"DK" is actually short for DeKaylin – but if a sports fan thought it stood for "defense killer," they wouldn't technically be wrong.
Seattle Seahawks wide receiver DK Metcalf is quickly making the transition from young stud to bonafide superstar.
The transition is happening so quickly, in fact, that one of his current superstar teammates sees legend-status approaching in the near future for Metcalf.
Megatron, of course, is future Hall of Fame receiver Calvin Johnson, who spent the entirety of his nine-year career with the Detroit Lions before retiring after the 2015 season.
It's lofty praise from Adams – who is a two-time Pro Bowler and was named First-Team All-Pro just last season – but it's not outrageous when considering the success that Metcalf has found through 21 professional appearances.
During his rookie campaign in 2019, Metcalf played in 16 games (he started 15), caught 58 balls, and tallied 900 receiving yards and seven touchdowns.
And through five games this season, he already has 496 receiving yards (third in the NFL) and five touchdowns (tied for third in the NFL) on a mere 22 receptions, tied for 27th in the league.
Metcalf's 22.5 yards per catch is tops in the NFL, and his 99.2 receiving yards per game are third.
In Johnson's rookie season in 2007, he made 15 appearances, starting in 10 games. He accumulated 48 receptions, 756 receiving yards and four TDs.
However, it was his sophomore season in which he truly arrived.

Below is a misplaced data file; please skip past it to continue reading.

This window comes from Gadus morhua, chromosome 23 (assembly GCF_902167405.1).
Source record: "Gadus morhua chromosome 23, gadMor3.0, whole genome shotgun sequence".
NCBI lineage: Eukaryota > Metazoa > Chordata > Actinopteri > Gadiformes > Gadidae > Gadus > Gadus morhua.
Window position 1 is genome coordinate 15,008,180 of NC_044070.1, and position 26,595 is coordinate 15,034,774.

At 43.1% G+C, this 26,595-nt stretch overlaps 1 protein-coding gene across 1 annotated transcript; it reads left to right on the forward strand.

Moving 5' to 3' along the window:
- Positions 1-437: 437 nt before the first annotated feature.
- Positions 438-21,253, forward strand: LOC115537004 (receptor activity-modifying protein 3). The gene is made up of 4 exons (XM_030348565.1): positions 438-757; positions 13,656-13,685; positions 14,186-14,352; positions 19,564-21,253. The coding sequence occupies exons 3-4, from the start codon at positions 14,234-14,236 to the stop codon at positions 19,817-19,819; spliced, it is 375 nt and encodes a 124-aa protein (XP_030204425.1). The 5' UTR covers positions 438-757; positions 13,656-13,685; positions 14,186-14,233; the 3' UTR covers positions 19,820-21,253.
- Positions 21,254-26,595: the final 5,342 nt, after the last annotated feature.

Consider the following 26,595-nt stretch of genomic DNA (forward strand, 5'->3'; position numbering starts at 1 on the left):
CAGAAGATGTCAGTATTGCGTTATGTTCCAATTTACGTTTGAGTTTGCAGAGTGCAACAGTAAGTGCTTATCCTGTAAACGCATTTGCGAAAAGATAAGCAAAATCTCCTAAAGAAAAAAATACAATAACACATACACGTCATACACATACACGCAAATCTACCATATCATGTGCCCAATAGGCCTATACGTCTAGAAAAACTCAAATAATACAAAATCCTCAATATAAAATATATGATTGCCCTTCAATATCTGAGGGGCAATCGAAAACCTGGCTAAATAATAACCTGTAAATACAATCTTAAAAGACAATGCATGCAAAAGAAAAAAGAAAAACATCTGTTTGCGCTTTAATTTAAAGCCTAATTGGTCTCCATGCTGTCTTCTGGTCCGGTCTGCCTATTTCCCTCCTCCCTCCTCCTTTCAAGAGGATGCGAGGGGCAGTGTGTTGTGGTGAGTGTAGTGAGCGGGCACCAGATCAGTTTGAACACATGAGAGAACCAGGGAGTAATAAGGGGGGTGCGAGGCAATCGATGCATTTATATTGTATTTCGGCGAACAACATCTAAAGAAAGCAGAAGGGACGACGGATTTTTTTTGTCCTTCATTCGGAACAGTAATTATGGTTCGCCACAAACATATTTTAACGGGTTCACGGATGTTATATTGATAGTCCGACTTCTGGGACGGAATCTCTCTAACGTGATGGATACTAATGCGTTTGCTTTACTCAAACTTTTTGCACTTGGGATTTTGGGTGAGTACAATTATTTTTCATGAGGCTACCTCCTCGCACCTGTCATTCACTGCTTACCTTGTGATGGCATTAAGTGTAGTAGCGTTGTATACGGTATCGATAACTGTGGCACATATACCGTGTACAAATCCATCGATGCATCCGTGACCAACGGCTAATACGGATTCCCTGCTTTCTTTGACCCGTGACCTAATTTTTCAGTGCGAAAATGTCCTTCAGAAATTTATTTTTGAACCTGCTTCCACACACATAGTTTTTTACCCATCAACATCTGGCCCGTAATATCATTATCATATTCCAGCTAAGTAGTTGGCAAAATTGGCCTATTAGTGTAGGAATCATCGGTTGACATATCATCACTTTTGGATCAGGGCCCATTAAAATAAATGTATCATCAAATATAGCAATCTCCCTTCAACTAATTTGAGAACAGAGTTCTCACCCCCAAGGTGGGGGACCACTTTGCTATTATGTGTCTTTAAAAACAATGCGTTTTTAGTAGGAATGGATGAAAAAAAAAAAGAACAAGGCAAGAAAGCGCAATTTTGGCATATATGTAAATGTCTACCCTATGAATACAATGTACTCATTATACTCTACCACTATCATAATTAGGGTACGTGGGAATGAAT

Megatron tallied 78 catches, 1,331 receiving yards and 12 TDs, and from 2008 to 2015, he registered at least 1,000 receiving yards in seven of eight seasons.
The lone year in which he didn't pass the 1,000-yard threshold came in 2009, when he finished with 984 yards in only 14 games.
Johnson would lead the league in receiving yards twice, posting 1,681 yards in 2011, before posting an all-time single season record of 1,964 yards in 2012.
Metcalf is on pace to tally 1,587 receiving yards this season, which would best Johnson's 1,331 in his second season, but the comparison between the two isn't reserved to just stats.
It's also about stature.
Metcalf stands 6'4" and weighs 230 pounds, eerily similar to Johnson's 6'5", 235-pound playing frame.
In addition, these big guys can move. At the NFL Draft Combine, Johnson ran a 4.35 40-yard dash.
Metcalf ran a 4.33.
DK has been so dominant in his young career that his quarterback, nine-year veteran and current superstar Russell Wilson, is ready to give Metcalf the "clutch" tag at age 22.
"He's been spectacular," Wilson said. "We spent a lot of time this offseason together ... We spent hours and hours trying to perfect the little details ... He loves the game, he's passionate ... and obviously, he's a freak of nature."
Johnson, and now Metcalf, are both considered by the masses to be "freaks of nature" given their immense size and speed advantages, but still, one former NFL receiver sees less Megatron and more shades of a current Hall of Famer in Metcalf.
Here's a hint: he also goes by two letters.
"Megatron is a monster. He's in a class of itself. You gotta go with T.O. here. There's something about T.O. and there's something electric about DK."
Regardless of who he's compared to, it appears that DK might one day find himself discussed upon the greatest of the greats.
And he might even earn his way into a conversation defined by four letters instead of two: G.O.A.T.
Enter the NFL Challenge contest on the FOX Super 6 app for free and you can win this week's $1,000,000 jackpot! Download now at foxsuper6.com!